Florence (Firenze) is the administrative center of Tuscany, whose provinces include Arezzo, Grosseto, Livorno, Lucca, Massa-Carrara, Pisa, Pistoia, Prato and Siena. The region ranks 5th in size (22,997 square kilometers) and 9th in population (3,529,000).
Chianti is produced in eight distinct zones and adjacent areas that cover a vast territory of central Tuscany, around the original core of Chianti Classico. In those gorgeously rugged hills variations in soil and climate contribute as much to the individuality of each authentic estate wine as do winemakers’ quests for creative styles. Some Chianti is still fairly fresh, easy and quaffable, though a growing portion is rich and elaborate and capable of becoming aristocratic with age. Those variables can be confusing, but for consumers who persist, Chianti offers some of the best value in wine today. Much Chianti is identified by its subdistricts, most prominently Classico, whose producers’ consortium is symbolized by a black rooster. Many estates also emphasize the name of a special vineyard as a mark of distinction. What Chianti has in common with all of the traditional red wines of Tuscany is its major grape variety Sangiovese.
In the past varieties were often blended, but today the emphasis is strongly on Sangiovese or Sangioveto, which deserves to be ranked with Italy’s and the world’s noblest vines. From good vintages, pure Sangiovese wines are rich in body and intricate in flavor with deep ruby-garnet colors. Some are smooth and round almost from the start, but others need years to develop the nuances of bouquet and flavor unique to well-aged Tuscan reds.
Tuscany’s appellation of greatest stature is Brunello di Montalcino, a DOCG from a fortress town south of Siena where reds of legendary power and longevity have commanded lofty prices. Conceived by the Biondi Santi family a century ago, Brunello is now issued under more than a hundred labels, representing small farms, established estates and even international corporations. Brunello producers also make the DOCs of Rosso di Montalcino (a younger wine from Sangiovese), the sweet white Moscadello di Montalcino (from Moscato) and a range of wines that carry the appellation Sant’Antimo.
Not far from Montalcino is Montepulciano with its Vino Nobile, made from a type of Sangiovese known as Prugnolo Gentile. The nobile entered the name centuries ago, apparently in homage to its status among the nobility. The poet Francesco Redi described Montepulciano’s red as “king of all wines.” After a lapse of decades, Vino Nobile has made an impressive comeback under DOCG and is once again living up to its name. Producers may also produce the DOC Rosso di Montepulciano as a younger alternative to Vino Nobile.
Carmignano rates special mention as a wine singled out for protection by the Grand Duke of Tuscany in 1716. Today this rare red from Sangiovese and Cabernet ranks as DOCG, though the red Barco Reale and other wines of Carmignano remain as DOC.
Pomino, which was also cited in the decree of 1716, is a high altitude DOC zone with a red that blends Sangiovese with Cabernet and Merlot and a special white which includes Chardonnay and Pinot. Among numerous other DOC reds, Morellino di Scansano, grown in the coastal hills of the Maremma, is strongly on the rise. The production of upscale alternative, which began as a trend in the 1970s, became an essential factor in the general improvement of Tuscan reds. Cult wines which have become known as “Super Tuscans” continue to prosper. Yet Sassicaia, the pure Cabernet that in the 1970s convinced the world that Italy could make modern reds of international appeal, now has a DOC of its own under the Bolgheri appellation. The Sangiovese-Cabernet blend of Tignanello served as the model for Tuscany’s new style of red wine aged in small oak barrels or barriques instead of ancient casks. Then came Cabernet-Sangiovese blends and, later, reds from Merlot, Syrah and Pinot Nero. The “Super Tuscans” rank among the most esteemed and expensive red wines of Italy. Today those that remain outside of DOC/DOCG are generally entitled to the regionwide Toscana IGT.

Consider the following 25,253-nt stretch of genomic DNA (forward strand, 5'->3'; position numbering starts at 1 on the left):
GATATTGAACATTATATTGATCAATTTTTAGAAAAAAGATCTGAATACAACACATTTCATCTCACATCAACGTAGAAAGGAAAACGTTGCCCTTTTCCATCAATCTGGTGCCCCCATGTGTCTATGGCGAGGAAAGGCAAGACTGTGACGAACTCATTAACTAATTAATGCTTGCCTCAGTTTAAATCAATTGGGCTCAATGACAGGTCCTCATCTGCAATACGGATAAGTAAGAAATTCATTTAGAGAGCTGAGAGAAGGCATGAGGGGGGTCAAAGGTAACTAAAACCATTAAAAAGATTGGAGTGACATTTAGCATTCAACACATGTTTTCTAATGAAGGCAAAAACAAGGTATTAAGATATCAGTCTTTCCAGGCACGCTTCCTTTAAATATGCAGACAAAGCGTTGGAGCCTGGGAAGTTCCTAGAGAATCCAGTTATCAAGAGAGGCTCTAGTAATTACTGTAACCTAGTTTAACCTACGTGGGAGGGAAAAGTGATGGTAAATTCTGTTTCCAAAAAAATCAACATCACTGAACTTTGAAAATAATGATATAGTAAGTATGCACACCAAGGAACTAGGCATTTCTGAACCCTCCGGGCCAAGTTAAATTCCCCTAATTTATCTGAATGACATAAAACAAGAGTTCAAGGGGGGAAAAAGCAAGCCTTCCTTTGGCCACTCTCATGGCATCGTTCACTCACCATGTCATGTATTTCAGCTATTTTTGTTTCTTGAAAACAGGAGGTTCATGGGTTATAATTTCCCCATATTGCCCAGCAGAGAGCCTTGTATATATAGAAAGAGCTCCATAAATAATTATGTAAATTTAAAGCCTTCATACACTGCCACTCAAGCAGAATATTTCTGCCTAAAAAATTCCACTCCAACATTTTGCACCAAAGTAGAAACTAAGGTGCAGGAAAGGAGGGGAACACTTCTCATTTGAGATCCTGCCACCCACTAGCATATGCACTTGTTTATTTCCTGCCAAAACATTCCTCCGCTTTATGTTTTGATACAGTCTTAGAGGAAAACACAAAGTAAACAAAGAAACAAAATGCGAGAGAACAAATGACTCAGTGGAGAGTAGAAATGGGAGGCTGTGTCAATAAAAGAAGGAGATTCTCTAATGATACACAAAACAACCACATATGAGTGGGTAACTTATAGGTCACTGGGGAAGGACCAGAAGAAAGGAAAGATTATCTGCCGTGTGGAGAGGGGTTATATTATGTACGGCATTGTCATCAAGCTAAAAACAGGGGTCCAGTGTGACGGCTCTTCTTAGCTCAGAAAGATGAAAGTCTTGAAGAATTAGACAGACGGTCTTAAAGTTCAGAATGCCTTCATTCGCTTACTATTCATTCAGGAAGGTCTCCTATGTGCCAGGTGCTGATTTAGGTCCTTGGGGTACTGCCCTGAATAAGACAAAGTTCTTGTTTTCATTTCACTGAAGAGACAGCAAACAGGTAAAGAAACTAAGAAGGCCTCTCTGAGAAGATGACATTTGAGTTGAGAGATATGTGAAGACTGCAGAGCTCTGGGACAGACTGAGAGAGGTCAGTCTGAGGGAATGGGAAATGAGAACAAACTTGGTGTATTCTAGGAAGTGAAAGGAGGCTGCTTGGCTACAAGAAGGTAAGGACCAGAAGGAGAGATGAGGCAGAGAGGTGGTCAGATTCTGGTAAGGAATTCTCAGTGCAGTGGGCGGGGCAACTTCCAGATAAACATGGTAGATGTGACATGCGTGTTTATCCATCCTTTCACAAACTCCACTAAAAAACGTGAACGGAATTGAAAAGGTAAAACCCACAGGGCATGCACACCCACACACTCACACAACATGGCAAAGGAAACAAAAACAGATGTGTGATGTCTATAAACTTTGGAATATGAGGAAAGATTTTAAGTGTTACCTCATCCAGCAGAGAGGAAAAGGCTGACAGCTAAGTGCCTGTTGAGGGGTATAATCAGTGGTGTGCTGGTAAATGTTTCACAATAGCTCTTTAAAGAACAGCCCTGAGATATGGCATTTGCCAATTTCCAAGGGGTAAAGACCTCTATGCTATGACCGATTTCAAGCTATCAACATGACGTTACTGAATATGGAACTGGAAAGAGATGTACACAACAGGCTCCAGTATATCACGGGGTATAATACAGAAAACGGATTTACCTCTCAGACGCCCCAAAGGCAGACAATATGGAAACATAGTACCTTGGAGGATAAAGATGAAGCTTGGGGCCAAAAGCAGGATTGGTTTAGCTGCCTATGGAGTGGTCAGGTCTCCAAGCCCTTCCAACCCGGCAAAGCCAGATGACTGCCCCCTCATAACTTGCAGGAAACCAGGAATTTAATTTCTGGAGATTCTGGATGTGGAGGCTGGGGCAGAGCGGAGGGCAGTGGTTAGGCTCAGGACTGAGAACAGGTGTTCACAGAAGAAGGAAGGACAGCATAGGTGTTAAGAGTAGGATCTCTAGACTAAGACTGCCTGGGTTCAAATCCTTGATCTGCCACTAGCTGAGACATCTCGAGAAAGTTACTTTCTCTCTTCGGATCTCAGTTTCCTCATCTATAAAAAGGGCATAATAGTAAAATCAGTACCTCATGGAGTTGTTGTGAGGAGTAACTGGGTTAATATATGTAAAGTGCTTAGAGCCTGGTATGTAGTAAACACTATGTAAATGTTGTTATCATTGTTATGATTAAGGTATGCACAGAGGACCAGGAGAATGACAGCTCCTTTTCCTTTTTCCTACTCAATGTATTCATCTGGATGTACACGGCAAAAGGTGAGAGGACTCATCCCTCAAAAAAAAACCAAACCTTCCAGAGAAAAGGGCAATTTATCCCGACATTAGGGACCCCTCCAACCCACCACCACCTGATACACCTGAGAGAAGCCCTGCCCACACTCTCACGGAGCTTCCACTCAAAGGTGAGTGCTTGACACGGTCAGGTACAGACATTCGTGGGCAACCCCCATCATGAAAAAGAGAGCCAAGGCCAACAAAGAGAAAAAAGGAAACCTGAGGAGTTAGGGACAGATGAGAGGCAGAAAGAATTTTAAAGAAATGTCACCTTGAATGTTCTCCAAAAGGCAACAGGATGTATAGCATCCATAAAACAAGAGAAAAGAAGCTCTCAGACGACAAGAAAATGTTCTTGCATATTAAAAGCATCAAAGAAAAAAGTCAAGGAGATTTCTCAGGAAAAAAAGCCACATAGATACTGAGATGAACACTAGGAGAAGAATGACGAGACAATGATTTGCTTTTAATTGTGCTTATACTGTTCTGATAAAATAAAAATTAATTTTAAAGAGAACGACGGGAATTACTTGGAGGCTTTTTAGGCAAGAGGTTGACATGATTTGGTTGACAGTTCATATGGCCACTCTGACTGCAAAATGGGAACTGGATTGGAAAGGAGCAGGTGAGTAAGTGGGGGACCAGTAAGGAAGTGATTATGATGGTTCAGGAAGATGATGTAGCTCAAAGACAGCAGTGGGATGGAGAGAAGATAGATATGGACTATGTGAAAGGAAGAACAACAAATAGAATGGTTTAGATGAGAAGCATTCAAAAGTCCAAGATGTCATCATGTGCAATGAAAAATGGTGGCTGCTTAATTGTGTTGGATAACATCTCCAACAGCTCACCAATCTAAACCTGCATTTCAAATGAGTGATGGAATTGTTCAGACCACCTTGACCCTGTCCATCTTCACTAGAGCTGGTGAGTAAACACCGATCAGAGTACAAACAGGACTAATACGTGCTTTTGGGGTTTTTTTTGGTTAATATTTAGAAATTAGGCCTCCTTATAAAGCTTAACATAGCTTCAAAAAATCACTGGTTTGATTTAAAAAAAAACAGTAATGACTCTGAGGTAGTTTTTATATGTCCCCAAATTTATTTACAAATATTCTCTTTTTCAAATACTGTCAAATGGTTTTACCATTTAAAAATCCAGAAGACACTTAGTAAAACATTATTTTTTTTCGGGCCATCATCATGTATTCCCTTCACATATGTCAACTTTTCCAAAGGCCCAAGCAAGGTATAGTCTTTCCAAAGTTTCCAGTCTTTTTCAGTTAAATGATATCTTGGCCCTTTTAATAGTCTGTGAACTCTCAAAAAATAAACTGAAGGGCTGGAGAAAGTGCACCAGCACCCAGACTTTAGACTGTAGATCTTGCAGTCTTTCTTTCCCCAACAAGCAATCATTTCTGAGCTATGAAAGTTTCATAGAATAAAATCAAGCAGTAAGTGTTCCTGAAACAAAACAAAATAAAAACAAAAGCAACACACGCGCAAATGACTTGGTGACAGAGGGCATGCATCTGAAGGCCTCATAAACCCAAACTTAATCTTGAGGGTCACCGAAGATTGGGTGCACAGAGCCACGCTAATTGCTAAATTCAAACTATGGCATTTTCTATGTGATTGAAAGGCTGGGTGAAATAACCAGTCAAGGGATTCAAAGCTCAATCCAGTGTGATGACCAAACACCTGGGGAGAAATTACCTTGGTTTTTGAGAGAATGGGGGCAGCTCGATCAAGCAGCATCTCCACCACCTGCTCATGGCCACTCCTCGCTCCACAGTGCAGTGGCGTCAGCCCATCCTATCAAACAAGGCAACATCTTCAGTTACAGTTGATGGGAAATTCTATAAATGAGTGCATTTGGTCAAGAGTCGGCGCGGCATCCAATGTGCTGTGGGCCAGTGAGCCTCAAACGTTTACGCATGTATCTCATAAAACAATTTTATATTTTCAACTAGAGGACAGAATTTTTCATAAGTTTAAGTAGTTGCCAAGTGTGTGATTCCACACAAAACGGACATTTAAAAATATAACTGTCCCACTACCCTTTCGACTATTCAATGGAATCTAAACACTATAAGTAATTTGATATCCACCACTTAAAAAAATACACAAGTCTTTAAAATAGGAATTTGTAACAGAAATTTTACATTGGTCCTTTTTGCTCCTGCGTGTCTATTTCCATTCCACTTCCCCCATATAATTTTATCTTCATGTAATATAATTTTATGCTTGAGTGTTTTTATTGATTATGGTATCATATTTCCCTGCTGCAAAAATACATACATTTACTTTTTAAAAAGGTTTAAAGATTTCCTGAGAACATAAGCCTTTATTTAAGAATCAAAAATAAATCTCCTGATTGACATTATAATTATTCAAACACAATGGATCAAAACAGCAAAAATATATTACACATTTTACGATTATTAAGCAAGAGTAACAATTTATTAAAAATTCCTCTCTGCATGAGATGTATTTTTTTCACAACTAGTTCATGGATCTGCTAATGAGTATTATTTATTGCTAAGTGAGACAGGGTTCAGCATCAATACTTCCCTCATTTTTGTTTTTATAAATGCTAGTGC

Inspired by the success of Cabernet and Merlot in Bolgheri, wines from the coastal sector of Tuscany have risen rapidly in prestige to challenge the central hills for supremacy. In the heart of the Maremma, as the coastal hills of southwestern Tuscany are known, lies the Morellino di Scansano zone, source of a red based on Sangiovese. Other DOC zones of promise include Val di Cornia, Montecucco, Monteregio di Massa Marittima, Montescudaio, Capalbio and Sovana. The pride of many a Tuscan winemaker is the rich Vin Santo, which has become DOC in many zones around the region. Pressed from partly dried grapes and aged in small wooden barrels, Vin Santo can be an exquisite dessert or aperitif wine. Most Vin Santo is made from white varieties, mainly Malvasia and Trebbiano, though the type called Occhio di Pernice comes from red wine grapes.
Until recently, Tuscan whites rarely enjoyed much prestige, probably because most of them consisted of the pedestrian varieties of Trebbiano and Malvasia. Exceptions to the rule stand out from the crowd. Vernaccia di San Gimignano, from the ancient Vernaccia vine, has enjoyed a revival that led to its promotion as the region’s first white DOCG. Vermentino has spread through the coastal hills as a white variety of outstanding promise.
Recently, whites of depth and complexity have been produced in Tuscany, made from such international varieties as Chardonnay, Sauvignon and Pinot Bianco and Grigio, all of which are finding comfortable environments in cooler parts of the region’s hills.
Place your cursor on the links to select the the regions of your choice. It will lead you to a brief overview of Italy’s many wine regions which include the statistics and figures. We also highlighted the typical cuisine and production sub-zones where more important wines are produced.20 Regions –